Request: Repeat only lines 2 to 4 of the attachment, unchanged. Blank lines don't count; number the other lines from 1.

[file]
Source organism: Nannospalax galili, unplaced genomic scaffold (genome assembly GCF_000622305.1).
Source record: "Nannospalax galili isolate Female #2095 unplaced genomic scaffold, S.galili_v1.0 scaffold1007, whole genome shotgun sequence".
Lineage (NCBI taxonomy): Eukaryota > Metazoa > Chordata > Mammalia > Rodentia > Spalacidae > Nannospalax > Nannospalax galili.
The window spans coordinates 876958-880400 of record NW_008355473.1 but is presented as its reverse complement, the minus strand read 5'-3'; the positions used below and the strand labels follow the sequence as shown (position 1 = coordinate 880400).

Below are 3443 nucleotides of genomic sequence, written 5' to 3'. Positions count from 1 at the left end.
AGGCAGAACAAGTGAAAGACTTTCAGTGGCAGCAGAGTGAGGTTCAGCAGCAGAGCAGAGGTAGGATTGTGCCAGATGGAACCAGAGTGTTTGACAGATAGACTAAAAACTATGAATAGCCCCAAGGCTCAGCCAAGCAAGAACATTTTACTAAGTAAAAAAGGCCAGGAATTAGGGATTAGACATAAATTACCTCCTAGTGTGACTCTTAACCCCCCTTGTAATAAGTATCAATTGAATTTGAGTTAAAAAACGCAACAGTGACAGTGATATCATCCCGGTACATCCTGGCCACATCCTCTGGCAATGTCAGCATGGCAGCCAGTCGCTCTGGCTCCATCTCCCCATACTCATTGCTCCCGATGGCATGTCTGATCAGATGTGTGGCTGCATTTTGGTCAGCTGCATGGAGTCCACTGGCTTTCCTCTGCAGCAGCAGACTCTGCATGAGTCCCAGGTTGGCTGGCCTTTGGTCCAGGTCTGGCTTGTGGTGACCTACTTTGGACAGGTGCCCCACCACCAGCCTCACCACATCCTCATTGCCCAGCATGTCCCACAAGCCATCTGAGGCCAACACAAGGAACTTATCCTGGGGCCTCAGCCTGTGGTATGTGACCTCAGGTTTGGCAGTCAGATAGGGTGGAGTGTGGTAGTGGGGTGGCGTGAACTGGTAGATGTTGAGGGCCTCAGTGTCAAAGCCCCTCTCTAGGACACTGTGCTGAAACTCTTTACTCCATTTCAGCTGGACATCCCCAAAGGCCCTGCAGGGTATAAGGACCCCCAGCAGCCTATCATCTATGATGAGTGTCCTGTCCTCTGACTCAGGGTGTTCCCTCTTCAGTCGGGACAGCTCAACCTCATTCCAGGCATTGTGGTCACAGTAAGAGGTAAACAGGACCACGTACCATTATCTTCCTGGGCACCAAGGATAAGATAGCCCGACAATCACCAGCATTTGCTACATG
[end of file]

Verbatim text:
Source record: "Nannospalax galili isolate Female #2095 unplaced genomic scaffold, S.galili_v1.0 scaffold1007, whole genome shotgun sequence".
Lineage (NCBI taxonomy): Eukaryota > Metazoa > Chordata > Mammalia > Rodentia > Spalacidae > Nannospalax > Nannospalax galili.
The window spans coordinates 876958-880400 of record NW_008355473.1 but is presented as its reverse complement, the minus strand read 5'-3'; the positions used below and the strand labels follow the sequence as shown (position 1 = coordinate 880400).